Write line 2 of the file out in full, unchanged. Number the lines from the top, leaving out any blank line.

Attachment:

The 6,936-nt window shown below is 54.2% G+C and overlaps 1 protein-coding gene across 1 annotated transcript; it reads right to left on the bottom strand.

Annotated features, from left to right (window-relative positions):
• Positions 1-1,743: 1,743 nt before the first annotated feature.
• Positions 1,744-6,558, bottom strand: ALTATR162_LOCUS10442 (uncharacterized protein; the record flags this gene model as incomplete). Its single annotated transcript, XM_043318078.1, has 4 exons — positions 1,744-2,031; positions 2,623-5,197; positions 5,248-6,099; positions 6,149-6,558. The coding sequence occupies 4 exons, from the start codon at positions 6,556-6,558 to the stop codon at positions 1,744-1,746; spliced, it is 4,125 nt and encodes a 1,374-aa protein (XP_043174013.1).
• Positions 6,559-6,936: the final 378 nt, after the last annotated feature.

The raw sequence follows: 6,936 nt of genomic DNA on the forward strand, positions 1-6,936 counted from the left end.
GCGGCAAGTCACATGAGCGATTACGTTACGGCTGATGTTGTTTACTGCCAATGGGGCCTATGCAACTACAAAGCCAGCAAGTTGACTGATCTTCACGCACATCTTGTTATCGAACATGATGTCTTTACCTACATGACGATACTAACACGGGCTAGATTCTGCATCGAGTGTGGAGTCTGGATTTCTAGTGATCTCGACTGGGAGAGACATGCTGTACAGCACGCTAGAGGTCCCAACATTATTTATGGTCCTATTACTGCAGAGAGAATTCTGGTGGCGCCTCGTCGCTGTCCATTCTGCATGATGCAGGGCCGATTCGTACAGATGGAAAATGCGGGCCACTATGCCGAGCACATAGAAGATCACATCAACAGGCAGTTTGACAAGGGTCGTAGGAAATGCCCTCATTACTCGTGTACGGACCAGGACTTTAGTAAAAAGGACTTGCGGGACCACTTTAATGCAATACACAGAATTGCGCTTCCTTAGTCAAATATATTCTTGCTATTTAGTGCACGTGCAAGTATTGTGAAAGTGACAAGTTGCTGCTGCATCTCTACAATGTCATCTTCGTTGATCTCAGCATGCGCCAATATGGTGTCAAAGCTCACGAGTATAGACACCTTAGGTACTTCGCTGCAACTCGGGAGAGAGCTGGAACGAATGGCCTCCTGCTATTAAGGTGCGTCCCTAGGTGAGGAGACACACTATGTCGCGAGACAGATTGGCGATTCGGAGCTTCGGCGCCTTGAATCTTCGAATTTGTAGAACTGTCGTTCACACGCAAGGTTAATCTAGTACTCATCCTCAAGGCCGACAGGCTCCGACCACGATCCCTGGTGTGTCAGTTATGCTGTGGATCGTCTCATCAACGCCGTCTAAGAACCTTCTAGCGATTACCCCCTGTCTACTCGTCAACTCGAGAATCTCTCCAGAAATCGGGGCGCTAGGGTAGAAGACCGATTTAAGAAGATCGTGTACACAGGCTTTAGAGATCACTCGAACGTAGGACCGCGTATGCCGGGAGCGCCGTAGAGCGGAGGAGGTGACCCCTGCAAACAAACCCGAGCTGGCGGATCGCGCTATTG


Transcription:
Annotated features, from left to right (window-relative positions):